Thanks for all the support on Steam Greenlight! We’re close to breaking into the top 50, and it wouldn’t have been possible without your encouragement. With determination, we’ve been working on getting more features in, optimizing performance, and getting the game complete.
A feature that we’ve been hesitating to put in was dynamic mesh cutting, due to the lag spike you could experience in the game while it’s calculating it. To get around that, we cut the mesh into pieces before in the editor, save it, and load those deconstructed pieces. This lets us create some unique interactions with the environment, where you could take an object, throw it at a wall, and break it.
Testing on pillars
Also, using the same framework that we’re using for the items, we apply the same logic to those objects, allowing items to drop from things like pots and boxes.
To add onto the above, we’re experimenting with bombs inside the dungeon. It seems to be working fine, so we’re tentatively going and starting to create some puzzles based around these placed around.
There was some feedback for the AI not appearing to be good, and we took that into consideration. A couple enemies have very straightforward patterns, so, to ramp up the difficulty, we’re working on some alternative behaviors. By adding a bunch of different options for each enemy archetype, we hope it’ll add to a more exciting experience exploring the dungeon. Also, the enemies now will look at targets of interest! And we’ve added a bit physics based animation, shown below on an enemy we modeled.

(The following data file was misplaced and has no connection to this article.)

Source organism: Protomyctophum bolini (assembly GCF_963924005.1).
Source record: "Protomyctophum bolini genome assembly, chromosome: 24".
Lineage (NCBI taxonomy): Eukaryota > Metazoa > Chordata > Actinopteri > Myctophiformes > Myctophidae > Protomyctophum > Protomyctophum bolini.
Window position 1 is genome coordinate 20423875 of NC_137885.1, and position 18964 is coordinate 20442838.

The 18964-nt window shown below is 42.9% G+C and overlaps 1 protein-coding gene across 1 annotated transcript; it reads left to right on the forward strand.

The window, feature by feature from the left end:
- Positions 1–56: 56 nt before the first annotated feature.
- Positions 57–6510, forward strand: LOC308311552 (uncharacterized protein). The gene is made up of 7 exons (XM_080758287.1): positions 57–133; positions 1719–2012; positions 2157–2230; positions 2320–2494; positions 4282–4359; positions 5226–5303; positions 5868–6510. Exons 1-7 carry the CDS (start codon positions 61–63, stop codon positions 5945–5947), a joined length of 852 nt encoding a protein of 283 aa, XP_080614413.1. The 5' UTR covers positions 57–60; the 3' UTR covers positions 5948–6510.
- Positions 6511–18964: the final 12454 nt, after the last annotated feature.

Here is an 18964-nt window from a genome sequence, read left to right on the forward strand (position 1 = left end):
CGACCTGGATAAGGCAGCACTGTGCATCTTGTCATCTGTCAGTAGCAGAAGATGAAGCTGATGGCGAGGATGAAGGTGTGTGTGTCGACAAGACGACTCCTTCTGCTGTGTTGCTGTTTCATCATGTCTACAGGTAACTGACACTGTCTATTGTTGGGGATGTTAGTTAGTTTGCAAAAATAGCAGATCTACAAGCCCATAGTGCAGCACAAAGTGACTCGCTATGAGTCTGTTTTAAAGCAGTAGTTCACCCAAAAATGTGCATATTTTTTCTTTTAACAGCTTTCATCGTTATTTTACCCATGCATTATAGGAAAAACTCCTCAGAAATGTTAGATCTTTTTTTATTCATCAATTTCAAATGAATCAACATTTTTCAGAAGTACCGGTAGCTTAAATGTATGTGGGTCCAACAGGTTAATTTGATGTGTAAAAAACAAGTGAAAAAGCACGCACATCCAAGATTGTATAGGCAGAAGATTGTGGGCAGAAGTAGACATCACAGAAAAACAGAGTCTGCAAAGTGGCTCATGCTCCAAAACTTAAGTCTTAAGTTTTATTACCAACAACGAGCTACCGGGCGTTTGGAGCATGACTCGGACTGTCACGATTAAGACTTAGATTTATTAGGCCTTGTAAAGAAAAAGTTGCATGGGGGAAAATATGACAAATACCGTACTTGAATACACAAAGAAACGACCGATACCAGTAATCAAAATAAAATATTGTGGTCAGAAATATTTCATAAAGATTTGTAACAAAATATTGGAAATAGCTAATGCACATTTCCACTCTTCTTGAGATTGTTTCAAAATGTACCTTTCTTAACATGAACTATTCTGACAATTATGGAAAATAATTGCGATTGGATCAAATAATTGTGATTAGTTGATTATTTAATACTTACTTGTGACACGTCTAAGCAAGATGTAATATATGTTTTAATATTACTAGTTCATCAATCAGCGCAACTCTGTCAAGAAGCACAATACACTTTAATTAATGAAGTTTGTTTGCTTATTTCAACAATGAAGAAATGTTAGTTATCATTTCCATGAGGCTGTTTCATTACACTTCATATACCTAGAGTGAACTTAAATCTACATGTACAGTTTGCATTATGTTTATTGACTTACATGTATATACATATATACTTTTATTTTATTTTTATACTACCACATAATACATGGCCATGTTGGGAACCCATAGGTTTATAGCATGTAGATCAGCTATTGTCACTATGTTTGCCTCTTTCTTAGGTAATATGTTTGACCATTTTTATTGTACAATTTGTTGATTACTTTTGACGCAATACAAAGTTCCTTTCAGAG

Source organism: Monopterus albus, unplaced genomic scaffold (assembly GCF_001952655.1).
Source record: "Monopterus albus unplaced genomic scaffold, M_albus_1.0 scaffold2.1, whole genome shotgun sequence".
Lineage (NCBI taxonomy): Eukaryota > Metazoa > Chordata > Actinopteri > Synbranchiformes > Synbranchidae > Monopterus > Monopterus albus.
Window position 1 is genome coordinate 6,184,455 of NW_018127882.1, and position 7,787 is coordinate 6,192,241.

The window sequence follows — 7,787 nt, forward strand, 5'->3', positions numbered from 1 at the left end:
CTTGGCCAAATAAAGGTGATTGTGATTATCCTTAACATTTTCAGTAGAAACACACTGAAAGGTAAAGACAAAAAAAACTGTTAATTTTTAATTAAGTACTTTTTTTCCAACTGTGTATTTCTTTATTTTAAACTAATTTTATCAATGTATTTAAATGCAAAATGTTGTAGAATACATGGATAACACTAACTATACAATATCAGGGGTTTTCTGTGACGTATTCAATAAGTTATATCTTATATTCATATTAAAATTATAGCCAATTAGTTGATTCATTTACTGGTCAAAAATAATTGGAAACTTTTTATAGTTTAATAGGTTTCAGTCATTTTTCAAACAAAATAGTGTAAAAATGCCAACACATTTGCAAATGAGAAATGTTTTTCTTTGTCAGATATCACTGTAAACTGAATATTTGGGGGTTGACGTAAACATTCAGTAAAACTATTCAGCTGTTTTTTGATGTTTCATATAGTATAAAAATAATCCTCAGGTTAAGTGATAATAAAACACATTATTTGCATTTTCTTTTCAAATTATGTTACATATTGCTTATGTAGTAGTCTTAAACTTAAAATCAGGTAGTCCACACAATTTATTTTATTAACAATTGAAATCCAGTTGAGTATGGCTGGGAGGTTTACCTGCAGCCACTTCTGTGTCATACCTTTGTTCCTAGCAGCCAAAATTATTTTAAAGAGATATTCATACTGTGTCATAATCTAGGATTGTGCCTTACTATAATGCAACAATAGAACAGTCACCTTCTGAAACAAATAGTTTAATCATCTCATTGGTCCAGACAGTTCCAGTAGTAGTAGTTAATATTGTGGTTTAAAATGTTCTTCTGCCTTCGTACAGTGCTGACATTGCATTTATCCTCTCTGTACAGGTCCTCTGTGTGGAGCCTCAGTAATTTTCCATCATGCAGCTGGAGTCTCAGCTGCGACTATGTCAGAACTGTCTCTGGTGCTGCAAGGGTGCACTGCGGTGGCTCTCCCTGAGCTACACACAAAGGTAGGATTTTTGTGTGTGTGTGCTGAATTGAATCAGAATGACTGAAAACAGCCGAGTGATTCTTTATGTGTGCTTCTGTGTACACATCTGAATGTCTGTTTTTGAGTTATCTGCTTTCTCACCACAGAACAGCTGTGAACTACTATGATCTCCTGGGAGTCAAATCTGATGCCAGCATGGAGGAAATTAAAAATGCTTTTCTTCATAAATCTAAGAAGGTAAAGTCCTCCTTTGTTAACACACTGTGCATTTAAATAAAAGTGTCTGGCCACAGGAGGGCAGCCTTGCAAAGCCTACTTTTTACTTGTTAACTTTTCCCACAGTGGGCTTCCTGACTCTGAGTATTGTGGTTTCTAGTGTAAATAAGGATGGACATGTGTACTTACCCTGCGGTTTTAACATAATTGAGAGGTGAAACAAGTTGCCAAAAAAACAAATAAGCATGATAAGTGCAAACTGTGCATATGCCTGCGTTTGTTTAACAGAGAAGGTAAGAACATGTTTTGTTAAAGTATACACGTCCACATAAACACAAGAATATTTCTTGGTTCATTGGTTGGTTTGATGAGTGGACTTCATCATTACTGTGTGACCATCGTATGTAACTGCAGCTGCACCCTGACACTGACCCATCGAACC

Our culling solution for rooms is finished! We tried toggling lights on and off, but it didn’t seem to affect the performance too much, so we’re still experimenting with it. An unexpected performance hit was actually in particle systems, and by limiting the active state by view distance, it boosted performance if the procedural generation resulted in too many rooms with particles.
As well, we fixed an issue where placing Terrain objects with rotation enabled would result in upside down Terrains sometimes, which was fun to see, but not fun to play with. We also changed a system to dynamically adjust view distance accordingly – there’s no reason to look 1000 units big in a twisted room of 50 units.
The last notable set of optimizations were done to improve the player experience. We moved the majority of the operations to work async, which means that the game no longer freezes as it creates the dungeon and calculates the navigation mesh.
Think of a floor like a mini trial – we aim to generate each floor from a large sample of rooms, but it’ll be constructed with a theme and an use of a mechanic to traverse it. This way, we can stagger easier stuff to introduce the player into the game, and easily allow more difficult scenarios to ramp up as progression happens.
We realized that the combat does need to be upgraded, and we’re taking your feedback into consideration. There was some mention of Dark Messiah, so we’re looking closely at the combat in that game, and trying to apply some of those ideas to Rogue Fantasy. This goes along with the development of the AI, but we’re working hard to deliver a fun experience. One of the things that we’re already toying around with is a shield, and displacements on the enemies to knock them off cliffs and such.